Strictly, dynamic pressure is half the air density times the speed squared.

I don't know much about aeronautics, so let me work out the physical meaning of these units. This looks a lot like the classic kinetic energy equation, 1/2 * m * v^{2}, with air density substituted for mass to give units of energy per volume. So dynamic pressure is just the kinetic energy density of the air in joules (J) per cubic meter.

The basic units of J/m^{3} are the same as the pascal (Pa), the SI unit of pressure. And multiplying that pressure by an area (like the effective cross section of an airplane fuselage) gives the dynamic force, which in SI units would be newtons (N).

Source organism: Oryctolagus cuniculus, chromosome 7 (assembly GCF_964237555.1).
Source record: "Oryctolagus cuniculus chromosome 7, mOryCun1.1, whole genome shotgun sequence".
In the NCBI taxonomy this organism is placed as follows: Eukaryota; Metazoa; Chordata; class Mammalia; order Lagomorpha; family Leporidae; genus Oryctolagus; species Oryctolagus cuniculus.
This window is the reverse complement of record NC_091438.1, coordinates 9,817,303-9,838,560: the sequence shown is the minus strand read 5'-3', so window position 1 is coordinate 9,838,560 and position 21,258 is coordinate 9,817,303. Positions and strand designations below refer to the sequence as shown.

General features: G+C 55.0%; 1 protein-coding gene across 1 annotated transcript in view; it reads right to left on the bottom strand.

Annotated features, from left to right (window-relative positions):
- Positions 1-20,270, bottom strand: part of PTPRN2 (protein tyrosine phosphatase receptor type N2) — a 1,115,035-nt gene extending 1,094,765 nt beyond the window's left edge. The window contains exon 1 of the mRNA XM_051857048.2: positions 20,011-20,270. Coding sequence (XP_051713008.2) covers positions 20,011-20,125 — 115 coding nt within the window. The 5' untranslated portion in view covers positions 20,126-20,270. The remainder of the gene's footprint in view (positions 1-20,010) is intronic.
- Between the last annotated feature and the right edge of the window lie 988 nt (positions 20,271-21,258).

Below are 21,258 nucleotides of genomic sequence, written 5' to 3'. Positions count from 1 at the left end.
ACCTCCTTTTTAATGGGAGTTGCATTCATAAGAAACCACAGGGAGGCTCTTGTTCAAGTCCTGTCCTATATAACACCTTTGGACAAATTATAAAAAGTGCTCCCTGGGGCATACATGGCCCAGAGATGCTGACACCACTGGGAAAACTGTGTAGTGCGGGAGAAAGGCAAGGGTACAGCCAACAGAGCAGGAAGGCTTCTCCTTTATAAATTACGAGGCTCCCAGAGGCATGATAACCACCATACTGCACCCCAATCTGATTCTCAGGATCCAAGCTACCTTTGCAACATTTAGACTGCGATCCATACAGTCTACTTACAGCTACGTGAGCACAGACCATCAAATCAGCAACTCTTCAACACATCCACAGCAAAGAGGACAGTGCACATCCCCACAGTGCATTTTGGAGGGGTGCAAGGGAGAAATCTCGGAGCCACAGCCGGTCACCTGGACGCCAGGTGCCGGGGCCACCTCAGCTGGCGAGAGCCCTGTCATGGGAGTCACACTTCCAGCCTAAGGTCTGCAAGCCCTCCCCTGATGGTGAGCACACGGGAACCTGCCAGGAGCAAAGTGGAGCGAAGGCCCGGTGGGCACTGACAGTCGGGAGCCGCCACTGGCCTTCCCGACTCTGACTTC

Did I get all that right?

I've always seen the equation for dynamic pressure as resembling the momentum equation, m*v, rather than the kinetic energy equation. If we take the air density times the velocity, we have the mass flow rate per square meter. That is,

rho * v

^{2} = (rho * v) * v = m-dot * v

So the equation gives us momentum per second per square meter. Since momentum per second is force, we have force per square meter, or pressure.